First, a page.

Most kids are content to run around their own backyards—or the neighborhood, age and parents permitting.
Trueline’s Dan Horton got something slightly larger in scope: the history-laden (and possibly haunted) grounds of Gettysburg, Pennsylvania.
“I would bike around those battlefields all the time,” Horton recalls. “We had secret spots where we’d go and hide out or camp overnight, basically playing chicken with the park service. We felt like it belonged to us. Also my buddy’s dad was a ranger there, so that helped.”
When it came time to choose a college, Horton stayed close to home, earning a B.A. in Philosophy—“and a minor in Frisbee”—at Gettysburg College.
He spent his first post-grad year working for the South Central Community Action Program, where he would work with local farmers of Adams’ County to glean blemished but perfectly edible produce to distribute—free of charge—outside a local food pantry.
Spurred by a lifelong love of the outdoors, in 2016 Horton upped stakes and moved to Vermont. There, he spent five months as a member of the Youth Conservation Corps, building trails along the state’s Long and Appalachian Trails.
He also met the love of his life.
“I remember introducing myself to Emily for the first time and extending a hand to exchange pleasantries,” Horton recalls. “She will say that the sun was in her eyes and she didn’t see the extension, but she totally ignored my attempted greeting. It was love at first sight.”
“I remember introducing myself to Emily for the first time and extending a hand to exchange pleasantries. She will say that the sun was in her eyes and she didn’t see the extension, but she totally ignored my attempted greeting. It was love at first sight.”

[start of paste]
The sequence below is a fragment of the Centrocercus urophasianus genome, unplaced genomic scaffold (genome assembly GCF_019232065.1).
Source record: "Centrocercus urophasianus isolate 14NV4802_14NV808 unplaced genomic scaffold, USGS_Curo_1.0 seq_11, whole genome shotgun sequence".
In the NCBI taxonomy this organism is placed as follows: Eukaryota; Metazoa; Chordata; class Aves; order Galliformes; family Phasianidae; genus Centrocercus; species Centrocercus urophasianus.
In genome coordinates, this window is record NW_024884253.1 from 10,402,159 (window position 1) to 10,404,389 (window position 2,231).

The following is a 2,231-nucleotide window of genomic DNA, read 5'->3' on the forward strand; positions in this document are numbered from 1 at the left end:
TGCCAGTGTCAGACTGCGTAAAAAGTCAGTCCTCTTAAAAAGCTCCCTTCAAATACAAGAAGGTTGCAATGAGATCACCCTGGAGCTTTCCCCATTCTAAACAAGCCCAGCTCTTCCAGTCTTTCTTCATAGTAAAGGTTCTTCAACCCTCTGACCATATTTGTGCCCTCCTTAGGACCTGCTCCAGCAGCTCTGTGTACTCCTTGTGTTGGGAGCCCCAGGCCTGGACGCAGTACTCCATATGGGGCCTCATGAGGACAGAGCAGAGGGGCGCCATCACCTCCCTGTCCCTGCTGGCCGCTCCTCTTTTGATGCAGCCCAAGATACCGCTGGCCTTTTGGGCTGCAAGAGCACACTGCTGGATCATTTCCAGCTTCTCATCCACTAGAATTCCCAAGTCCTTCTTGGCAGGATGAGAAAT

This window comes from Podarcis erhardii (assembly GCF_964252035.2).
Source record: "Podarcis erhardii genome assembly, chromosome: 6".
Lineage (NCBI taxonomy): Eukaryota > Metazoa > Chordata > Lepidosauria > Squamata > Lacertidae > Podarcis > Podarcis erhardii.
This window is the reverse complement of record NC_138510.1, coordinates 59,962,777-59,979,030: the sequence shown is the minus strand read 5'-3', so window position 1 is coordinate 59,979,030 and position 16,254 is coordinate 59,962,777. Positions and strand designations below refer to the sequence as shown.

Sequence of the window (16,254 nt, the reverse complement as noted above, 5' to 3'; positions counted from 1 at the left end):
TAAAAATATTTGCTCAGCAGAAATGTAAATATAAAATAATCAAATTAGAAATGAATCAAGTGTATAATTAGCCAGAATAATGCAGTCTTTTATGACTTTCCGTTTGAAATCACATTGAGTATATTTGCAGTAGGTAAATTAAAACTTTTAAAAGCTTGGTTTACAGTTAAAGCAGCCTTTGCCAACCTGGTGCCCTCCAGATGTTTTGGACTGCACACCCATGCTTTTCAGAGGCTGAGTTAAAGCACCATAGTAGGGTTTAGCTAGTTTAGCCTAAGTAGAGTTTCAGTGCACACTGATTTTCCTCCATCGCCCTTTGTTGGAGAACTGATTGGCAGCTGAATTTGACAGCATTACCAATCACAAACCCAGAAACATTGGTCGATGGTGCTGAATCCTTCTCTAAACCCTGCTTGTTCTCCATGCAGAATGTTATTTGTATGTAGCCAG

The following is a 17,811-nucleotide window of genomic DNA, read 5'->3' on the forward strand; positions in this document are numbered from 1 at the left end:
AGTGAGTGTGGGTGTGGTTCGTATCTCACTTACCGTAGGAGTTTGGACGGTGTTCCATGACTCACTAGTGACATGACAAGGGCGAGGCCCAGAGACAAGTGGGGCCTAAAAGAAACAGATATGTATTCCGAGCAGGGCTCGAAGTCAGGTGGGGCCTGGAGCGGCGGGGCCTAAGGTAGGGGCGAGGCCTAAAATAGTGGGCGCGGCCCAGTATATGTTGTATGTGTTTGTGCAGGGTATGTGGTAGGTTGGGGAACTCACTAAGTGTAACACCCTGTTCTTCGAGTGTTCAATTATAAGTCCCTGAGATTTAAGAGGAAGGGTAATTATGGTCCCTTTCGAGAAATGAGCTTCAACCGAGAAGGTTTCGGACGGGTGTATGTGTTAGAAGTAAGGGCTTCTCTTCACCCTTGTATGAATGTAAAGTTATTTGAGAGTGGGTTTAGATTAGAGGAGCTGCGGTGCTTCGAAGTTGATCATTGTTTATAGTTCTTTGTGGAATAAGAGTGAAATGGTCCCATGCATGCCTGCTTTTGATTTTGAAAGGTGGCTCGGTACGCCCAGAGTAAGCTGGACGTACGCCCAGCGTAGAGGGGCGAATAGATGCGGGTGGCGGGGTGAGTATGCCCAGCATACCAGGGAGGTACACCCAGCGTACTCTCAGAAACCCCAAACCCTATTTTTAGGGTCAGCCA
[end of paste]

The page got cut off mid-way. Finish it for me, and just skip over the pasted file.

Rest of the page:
The following year, Horton took a job as a volunteer supervisor for the Appalachian Mountain Club in New Hampshire, organizing volunteers to rebuild the organization’s world-renowned trail systems.
In 2018, Horton’s New England tour moved to Maine, where he spent six months at the Wolfe’s Neck Center for Agriculture & the Environment before joining Trueline this past October.
In the Forest City, Horton has found his newest playground; whether he’s biking along Portland’s many trails or finding new favorite haunts (Becky’s Diner and Taco Trio are high on the list). Though he still sets aside a few weekends a month for adventures in the White Mountains.
“It’s always fun going to find your friends in the middle of nowhere,” Horton says.
Come Monday, you can find Horton racking up interviews as a content coordinator for Blueprint, where he recently notched one of the journal’s most successful months ever. That is, when he’s not making short work of would-be ping-pong challengers.
Indeed, his prowess in the latter runs deep: After getting its first table when he was 10, Horton’s house became the go-to after-school hangout.
Apparently, the scene was far more serious than one might think.
“My friends and I tried to break the Guinness World Record for most consecutive rallies in less than a minute—without letting the ball hit the table,” Horton recalls with a laugh. “I think we got to 200. Which wasn’t close.”
Favorite biking trail ever: Chesapeake & Ohio River Rail-Trail
Most harrowing thing he’s encountered in the woods: Privileged hikers or ravenous red squirrels.
Go-to order at Becky’s Diner: Wharf Special
Have you ever broken a ping-pong paddle?: Not intentionally, but yes.